Cloud Atlas (Blu-ray)
List Price R 109
Discovery Miles 930
Eligible for Cash on Delivery. Learn more
Free Exchanges & Returns for 30 days. Learn more
An exploration of how the actions of individual lives impact one another in the past, present and future, as one soul is shaped from a killer into a hero, and an act of kindness ripples across centuries to inspire a revolution.
Jared Smith, South Africa. 22 August 2015
what a life changing story. really putting the message across of how every small thing has a large impact
Gary, South Africa. 1 September 2014
This is a hard review to write - as the movie Cloud Atlas blew me away - literally right out of my seat. I watched the movie late one night - and I have to say that it started out as a jumble of images and scenes, but as you progress in the movie and the story line becomes clearer, you engender feelings towards the main characters. These feelings grow, and with each passing moment, you feel more part of all the stories - Cloud Atlas explores how actions and consequences of individual people, and their ripples, influence and impact one another throughout the past, the present and the future - all flowing into a beautiful symphony, that draws us all together in the inter-connectedness of the world, time, and individual lives.
Don't read the book first - watch the movie, it does begin in a way that will challenge you to the utmost to stick around and make sense of all the different stories. But it is well worth the wait, and the time invested.
If you watch only one movie that will open your heart to thoughts and emotions other than your own - Cloud Atlas is it. It is a beautiful story, woven together into a tapestry of connected lives. And if you let it, it will change perceptions....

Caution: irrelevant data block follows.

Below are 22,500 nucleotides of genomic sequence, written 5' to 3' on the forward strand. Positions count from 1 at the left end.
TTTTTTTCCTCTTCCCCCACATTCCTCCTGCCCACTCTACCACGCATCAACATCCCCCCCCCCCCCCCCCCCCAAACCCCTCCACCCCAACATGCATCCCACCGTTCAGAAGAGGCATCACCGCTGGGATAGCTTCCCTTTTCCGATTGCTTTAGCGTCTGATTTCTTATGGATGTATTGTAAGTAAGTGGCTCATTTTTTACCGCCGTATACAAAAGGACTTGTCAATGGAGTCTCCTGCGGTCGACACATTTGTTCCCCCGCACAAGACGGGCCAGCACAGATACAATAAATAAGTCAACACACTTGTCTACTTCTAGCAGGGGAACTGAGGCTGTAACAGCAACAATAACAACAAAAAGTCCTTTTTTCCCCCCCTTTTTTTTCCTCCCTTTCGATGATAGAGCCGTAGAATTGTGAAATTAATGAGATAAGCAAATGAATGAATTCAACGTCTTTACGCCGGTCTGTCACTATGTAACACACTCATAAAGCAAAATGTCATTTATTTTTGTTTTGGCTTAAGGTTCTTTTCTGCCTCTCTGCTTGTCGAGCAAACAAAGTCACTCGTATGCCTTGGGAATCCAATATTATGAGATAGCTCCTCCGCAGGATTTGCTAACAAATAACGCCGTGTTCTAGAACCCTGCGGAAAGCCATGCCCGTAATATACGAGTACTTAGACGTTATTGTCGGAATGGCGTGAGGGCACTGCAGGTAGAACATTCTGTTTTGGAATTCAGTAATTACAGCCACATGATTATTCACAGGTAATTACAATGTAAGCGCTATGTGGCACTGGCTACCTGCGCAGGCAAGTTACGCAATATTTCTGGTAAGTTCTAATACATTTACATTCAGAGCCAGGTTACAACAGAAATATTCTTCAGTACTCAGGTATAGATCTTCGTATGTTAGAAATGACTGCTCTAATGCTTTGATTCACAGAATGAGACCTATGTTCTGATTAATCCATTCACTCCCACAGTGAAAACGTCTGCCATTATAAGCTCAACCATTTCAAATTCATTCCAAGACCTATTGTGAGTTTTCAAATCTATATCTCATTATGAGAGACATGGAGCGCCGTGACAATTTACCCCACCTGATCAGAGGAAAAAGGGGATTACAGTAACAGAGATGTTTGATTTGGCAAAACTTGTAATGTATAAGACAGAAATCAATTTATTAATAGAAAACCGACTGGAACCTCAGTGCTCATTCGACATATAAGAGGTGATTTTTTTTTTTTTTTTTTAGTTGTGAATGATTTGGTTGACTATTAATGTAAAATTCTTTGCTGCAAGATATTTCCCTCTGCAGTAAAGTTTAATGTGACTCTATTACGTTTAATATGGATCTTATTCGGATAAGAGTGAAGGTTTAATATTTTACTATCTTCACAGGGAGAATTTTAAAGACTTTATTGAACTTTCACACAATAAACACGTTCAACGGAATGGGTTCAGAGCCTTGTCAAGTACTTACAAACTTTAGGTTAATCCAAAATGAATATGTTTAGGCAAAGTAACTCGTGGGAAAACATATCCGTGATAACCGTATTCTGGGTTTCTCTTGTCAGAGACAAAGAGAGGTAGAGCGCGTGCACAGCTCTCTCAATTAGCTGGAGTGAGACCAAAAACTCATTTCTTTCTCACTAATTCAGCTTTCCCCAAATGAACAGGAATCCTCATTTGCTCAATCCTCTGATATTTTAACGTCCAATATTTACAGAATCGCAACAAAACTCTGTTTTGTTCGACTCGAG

It is a movie you will want to watch again - and at the price advertised it can't be beaten.
Buy this Movie!!!
Justin, South Africa. 7 February 2014
Possibly one of the most ambitious movies ever made. Well acted, edited, written and directed. It was never a commercial hit, will probably become a cult classic, but either way it will always have a place in my collection as a favorite.
Gideon, South Africa. 25 January 2014
Great Movie, great price, looks good on my tv, plays good on my ps3. Nothing to complain about.
Victor, South Africa. 3 June 2014
The Wachowskis have kept things relatively quiet over the last few years, with Speed Racer (2008) their only directorial outing since The Matrix Revolutions (2003). This break has been spent developingCloud Atlas (2012); since 2008, they've muscled their way through funding landmines and huge casting calls and the result is one of the most expensive independent films of all time. Cloud Atlas' production journey mirrors the extent of their vision, as they team up with Tom Tykwer to adapt David Mitchell's mammoth sci-fi fantasy novel. The hardest task for a critic will undoubtedly be to analyse Cloud Atlas without using up every sentence on plotting.